Here’s are the rules, . Set up spaces that match the fluency. And I’m intrigued because it means that actually over time you could harvest the great content from the community and put it into those beginner guides because those questions are getting answered in a way that goes, that’s a bloody good answer.

Let’s reuse that for the next person who can’t go back 90 days or more because the cost of slack is so high. What else? What else are some of those operational things that keep a community vibrant? There’s obviously the be shameless vendor , slack group, which everybody needs to have.

What else is important? If you’re building a community to put in, as you built some braces, you meat and potatoes,

Scott: So if you are looking for vibrancy, you need to have a funnel acquisition strategy. You need to have, how are people gonna get in, what do you want to do with that? When we were first starting out, I asked, 10, 12 people that had a decent amount of LinkedIn or Twitter followers to tweet out or post about the community.

And say this is a cool thing. Or reshare the posts saying Hey, everybody should come join this,. There’s consistency of messaging, because of my move to Europe 

I haven’t been posting nearly as much about the data mesh radio podcasts and we’ve seen consumption go down, there just aren’t as many downloads ’cause I’m just not posting about it as much. So people aren’t going, oh, I have to do this. So you have to have that kind of external thing if you want to, be putting up signposts.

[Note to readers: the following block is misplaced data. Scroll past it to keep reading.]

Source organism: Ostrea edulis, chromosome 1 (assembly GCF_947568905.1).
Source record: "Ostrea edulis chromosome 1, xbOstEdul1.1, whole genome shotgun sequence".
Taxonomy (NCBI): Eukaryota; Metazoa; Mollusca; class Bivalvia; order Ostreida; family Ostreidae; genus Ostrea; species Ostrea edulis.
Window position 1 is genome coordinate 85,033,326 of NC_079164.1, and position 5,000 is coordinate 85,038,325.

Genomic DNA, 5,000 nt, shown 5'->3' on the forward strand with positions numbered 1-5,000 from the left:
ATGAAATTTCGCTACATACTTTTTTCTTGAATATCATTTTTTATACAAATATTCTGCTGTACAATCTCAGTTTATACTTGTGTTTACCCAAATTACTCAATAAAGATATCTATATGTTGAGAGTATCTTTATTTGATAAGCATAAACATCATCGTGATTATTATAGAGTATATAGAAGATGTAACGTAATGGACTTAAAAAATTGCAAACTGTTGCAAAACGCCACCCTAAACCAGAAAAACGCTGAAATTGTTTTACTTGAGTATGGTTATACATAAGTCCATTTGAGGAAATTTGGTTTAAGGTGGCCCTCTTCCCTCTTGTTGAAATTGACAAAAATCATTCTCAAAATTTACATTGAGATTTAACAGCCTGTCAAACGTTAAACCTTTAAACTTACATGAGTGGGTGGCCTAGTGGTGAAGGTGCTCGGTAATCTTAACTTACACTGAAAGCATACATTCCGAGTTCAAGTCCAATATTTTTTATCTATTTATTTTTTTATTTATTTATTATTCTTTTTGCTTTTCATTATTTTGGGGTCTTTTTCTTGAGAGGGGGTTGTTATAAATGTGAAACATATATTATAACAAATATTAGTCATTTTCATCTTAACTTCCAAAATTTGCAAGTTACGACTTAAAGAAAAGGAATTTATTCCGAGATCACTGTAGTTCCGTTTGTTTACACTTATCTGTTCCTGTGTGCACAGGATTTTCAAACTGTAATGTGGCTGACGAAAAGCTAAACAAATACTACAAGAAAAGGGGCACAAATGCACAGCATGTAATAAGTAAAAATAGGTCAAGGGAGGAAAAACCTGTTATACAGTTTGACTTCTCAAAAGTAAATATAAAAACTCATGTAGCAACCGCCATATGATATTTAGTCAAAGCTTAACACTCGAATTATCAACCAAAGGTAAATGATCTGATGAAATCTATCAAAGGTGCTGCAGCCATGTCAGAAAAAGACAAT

And then there’s the person who’s facilitating the conversation, I tried to create this space , everybody was really interested in it and nobody did any work for it, but where people could. Find a group of people to review their content before it went out.

That’s a great way to encourage people. But again, the logistics of that, I couldn’t get anybody to run any logistics. And so I think the first thing you wanna be doing early in your days is try and identify people. I did do this. Andrew Padilla I really thank him for running our newsletter.

That was draining a lot of my time. ’cause I was always like, is this incremental to me? No. Is this incremental to our audience? Probably. And so then what’s incremental? And I’d have to write it up and I was just always reading all of this. What is data mesh content? What is this data mesh content?

I really thank him for taking that on, but it was hard for me to find people that would be consistent, that didn’t have too much of a self-serving angle. There were some consultants that. We’re saying things that I really didn’t even agree with, but also that were always, posting and then saying, or you can set up a call with me around sales, , and so you want to find those people and encourage them more than anything because you need to share the load.